Friday, 25 January 2013


They say no two snowflakes are alike, but these all look the same to me: closer to slushy hailstones than to the romantic building blocks of snow-people. It falls down from the grey sky onto the grey floor and it is grey. If white represents death, then this represents a living death.

The wind whips my face so I turn my head away. I look down the promenade, past the rock groynes and machine-disturbed sand, and see all the fishing boats, lifeless. I wonder when the last time was that somebody actually went out to sea in them. The snow seems to pick up a little, like it's trying to cover everything up as quickly as possible. The shoreline makes me think of Pompeii. The dinghies are the children, looking helplessly up to the whammelers who can't do anything to help. A short distance away, perhaps some of the other boats tried to flee, but the snow is omnipotent and inexorable.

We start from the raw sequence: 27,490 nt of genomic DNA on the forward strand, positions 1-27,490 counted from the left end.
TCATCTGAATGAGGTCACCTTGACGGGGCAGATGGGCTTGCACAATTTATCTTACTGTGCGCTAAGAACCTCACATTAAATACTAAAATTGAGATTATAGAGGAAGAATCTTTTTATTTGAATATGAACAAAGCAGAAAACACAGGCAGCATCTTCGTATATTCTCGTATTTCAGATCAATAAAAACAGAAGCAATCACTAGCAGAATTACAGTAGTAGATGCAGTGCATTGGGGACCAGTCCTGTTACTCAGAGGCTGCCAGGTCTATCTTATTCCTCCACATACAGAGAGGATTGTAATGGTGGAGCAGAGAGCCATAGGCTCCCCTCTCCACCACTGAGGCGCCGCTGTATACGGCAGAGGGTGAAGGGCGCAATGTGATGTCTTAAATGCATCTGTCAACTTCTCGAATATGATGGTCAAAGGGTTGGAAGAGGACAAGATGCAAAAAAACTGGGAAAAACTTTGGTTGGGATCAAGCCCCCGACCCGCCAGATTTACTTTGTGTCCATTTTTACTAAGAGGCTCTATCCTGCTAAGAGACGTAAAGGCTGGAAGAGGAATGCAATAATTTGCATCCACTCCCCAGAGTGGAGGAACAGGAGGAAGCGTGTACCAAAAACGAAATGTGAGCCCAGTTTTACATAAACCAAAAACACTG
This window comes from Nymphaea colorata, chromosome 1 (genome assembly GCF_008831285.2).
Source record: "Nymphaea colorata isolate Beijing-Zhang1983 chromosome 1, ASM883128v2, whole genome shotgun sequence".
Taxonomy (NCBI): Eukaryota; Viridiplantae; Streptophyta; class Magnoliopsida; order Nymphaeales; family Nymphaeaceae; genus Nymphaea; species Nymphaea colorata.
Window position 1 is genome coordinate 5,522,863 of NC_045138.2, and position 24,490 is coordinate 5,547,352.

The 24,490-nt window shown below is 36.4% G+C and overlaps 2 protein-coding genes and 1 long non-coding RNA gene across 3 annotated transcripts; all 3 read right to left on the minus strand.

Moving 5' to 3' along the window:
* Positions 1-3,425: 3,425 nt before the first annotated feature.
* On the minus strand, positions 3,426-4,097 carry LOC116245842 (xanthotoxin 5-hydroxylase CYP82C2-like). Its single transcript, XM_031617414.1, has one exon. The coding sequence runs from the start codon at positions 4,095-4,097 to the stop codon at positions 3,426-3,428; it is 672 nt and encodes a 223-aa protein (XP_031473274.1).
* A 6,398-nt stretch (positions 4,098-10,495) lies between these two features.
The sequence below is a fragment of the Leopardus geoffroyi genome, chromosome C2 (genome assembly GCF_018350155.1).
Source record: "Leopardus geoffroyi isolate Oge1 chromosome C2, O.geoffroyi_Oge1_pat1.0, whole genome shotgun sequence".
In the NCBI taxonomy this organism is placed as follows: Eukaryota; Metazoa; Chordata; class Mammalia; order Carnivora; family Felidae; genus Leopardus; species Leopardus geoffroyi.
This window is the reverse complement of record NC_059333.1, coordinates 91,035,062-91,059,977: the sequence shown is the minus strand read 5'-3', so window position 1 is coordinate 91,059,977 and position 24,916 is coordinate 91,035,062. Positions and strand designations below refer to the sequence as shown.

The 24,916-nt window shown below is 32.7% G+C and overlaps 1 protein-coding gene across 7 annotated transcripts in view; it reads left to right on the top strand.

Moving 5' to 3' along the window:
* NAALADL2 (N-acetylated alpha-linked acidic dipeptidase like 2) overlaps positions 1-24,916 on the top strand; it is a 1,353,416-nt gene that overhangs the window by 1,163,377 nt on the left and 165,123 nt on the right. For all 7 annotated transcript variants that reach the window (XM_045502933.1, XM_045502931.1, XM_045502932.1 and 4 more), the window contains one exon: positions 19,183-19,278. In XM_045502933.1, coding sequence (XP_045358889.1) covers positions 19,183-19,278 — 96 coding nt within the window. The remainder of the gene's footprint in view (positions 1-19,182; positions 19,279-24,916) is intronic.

In the wind's lull I turn my head back and look out across the bay. The sludge of the tideless coast reflects the greyness of the sky. I think to myself that I've never seen a snowy beach in all my life. The concept only seems strange if you contrast two idealized images of sunny Spanish holidays and chilly North Pole romps in winter onesies. In reality it's not that odd - just an expanse of sand at the mercy of the weather like the rest of us.

I have to head inland now, I've got business to take care of. The snow is settling on the ground now. Passing cars make constant slippy squelches. Streetlights and headlamps cry out, but their rays are polluted with grey flakes. I have to go inland, indoors. I have business to attend to.

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Just keep it clean (ish)!